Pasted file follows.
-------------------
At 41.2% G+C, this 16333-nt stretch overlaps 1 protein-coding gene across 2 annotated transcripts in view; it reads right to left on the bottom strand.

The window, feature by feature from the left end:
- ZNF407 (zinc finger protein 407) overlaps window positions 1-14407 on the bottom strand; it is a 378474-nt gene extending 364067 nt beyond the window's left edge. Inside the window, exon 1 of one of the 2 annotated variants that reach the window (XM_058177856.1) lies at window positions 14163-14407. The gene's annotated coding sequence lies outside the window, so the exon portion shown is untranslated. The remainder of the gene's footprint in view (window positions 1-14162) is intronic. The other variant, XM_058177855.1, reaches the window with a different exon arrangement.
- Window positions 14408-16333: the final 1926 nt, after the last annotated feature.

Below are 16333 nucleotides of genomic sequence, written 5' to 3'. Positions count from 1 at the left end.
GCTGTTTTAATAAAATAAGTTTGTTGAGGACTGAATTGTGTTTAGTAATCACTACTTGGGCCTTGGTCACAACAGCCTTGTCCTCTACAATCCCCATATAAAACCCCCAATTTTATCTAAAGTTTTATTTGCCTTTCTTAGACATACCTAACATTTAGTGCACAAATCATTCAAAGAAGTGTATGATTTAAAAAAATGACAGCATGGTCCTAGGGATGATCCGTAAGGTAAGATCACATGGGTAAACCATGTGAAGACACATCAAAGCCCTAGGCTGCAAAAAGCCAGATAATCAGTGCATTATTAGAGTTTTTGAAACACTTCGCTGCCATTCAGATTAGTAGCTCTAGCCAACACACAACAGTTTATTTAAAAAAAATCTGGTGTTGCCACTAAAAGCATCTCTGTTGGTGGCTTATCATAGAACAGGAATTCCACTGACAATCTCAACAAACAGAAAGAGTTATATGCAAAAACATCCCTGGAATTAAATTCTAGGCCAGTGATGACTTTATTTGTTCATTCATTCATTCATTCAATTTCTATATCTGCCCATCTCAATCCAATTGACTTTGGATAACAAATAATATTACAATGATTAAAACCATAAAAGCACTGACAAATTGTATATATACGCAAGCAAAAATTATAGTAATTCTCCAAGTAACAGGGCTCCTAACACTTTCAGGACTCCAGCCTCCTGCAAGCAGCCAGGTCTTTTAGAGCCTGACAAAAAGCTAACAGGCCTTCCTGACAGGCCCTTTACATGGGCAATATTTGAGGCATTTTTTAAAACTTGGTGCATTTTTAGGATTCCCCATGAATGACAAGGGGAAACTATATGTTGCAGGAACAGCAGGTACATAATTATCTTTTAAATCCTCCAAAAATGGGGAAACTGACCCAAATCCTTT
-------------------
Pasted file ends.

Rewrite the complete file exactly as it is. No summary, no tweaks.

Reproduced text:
At 41.2% G+C, this 16333-nt stretch overlaps 1 protein-coding gene across 2 annotated transcripts in view; it reads right to left on the bottom strand.

The window, feature by feature from the left end:
- ZNF407 (zinc finger protein 407) overlaps window positions 1-14407 on the bottom strand; it is a 378474-nt gene extending 364067 nt beyond the window's left edge. Inside the window, exon 1 of one of the 2 annotated variants that reach the window (XM_058177856.1) lies at window positions 14163-14407. The gene's annotated coding sequence lies outside the window, so the exon portion shown is untranslated. The remainder of the gene's footprint in view (window positions 1-14162) is intronic. The other variant, XM_058177855.1, reaches the window with a different exon arrangement.
- Window positions 14408-16333: the final 1926 nt, after the last annotated feature.

Below are 16333 nucleotides of genomic sequence, written 5' to 3'. Positions count from 1 at the left end.
GCTGTTTTAATAAAATAAGTTTGTTGAGGACTGAATTGTGTTTAGTAATCACTACTTGGGCCTTGGTCACAACAGCCTTGTCCTCTACAATCCCCATATAAAACCCCCAATTTTATCTAAAGTTTTATTTGCCTTTCTTAGACATACCTAACATTTAGTGCACAAATCATTCAAAGAAGTGTATGATTTAAAAAAATGACAGCATGGTCCTAGGGATGATCCGTAAGGTAAGATCACATGGGTAAACCATGTGAAGACACATCAAAGCCCTAGGCTGCAAAAAGCCAGATAATCAGTGCATTATTAGAGTTTTTGAAACACTTCGCTGCCATTCAGATTAGTAGCTCTAGCCAACACACAACAGTTTATTTAAAAAAAATCTGGTGTTGCCACTAAAAGCATCTCTGTTGGTGGCTTATCATAGAACAGGAATTCCACTGACAATCTCAACAAACAGAAAGAGTTATATGCAAAAACATCCCTGGAATTAAATTCTAGGCCAGTGATGACTTTATTTGTTCATTCATTCATTCATTCAATTTCTATATCTGCCCATCTCAATCCAATTGACTTTGGATAACAAATAATATTACAATGATTAAAACCATAAAAGCACTGACAAATTGTATATATACGCAAGCAAAAATTATAGTAATTCTCCAAGTAACAGGGCTCCTAACACTTTCAGGACTCCAGCCTCCTGCAAGCAGCCAGGTCTTTTAGAGCCTGACAAAAAGCTAACAGGCCTTCCTGACAGGCCCTTTACATGGGCAATATTTGAGGCATTTTTTAAAACTTGGTGCATTTTTAGGATTCCCCATGAATGACAAGGGGAAACTATATGTTGCAGGAACAGCAGGTACATAATTATCTTTTAAATCCTCCAAAAATGGGGAAACTGACCCAAATCCTTT